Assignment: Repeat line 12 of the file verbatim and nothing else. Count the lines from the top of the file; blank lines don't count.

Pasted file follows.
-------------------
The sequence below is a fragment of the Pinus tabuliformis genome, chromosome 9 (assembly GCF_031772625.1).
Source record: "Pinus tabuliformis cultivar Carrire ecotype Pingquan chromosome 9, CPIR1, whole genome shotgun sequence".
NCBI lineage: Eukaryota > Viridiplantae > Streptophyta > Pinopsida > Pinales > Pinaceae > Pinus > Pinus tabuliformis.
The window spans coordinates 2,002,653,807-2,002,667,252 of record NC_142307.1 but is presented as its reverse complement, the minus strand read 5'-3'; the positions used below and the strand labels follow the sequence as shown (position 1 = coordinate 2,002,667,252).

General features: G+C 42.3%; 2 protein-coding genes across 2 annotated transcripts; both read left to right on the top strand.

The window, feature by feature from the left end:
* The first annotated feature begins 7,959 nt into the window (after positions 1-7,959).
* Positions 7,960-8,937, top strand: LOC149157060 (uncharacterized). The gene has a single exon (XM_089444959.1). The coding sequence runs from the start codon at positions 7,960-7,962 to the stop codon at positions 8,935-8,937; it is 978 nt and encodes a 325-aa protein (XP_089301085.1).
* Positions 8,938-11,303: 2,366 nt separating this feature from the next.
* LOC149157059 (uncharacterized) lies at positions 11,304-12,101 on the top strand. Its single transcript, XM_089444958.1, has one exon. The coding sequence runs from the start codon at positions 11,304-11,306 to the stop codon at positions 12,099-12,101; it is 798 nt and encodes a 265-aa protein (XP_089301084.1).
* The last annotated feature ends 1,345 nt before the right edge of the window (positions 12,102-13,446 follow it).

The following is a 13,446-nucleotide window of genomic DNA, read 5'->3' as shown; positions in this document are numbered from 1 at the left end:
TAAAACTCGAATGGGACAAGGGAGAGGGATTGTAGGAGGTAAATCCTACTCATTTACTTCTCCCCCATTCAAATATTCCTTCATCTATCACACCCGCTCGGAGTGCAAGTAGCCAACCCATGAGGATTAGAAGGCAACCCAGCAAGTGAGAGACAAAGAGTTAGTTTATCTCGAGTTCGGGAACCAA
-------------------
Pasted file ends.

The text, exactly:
The following is a 13,446-nucleotide window of genomic DNA, read 5'->3' as shown; positions in this document are numbered from 1 at the left end: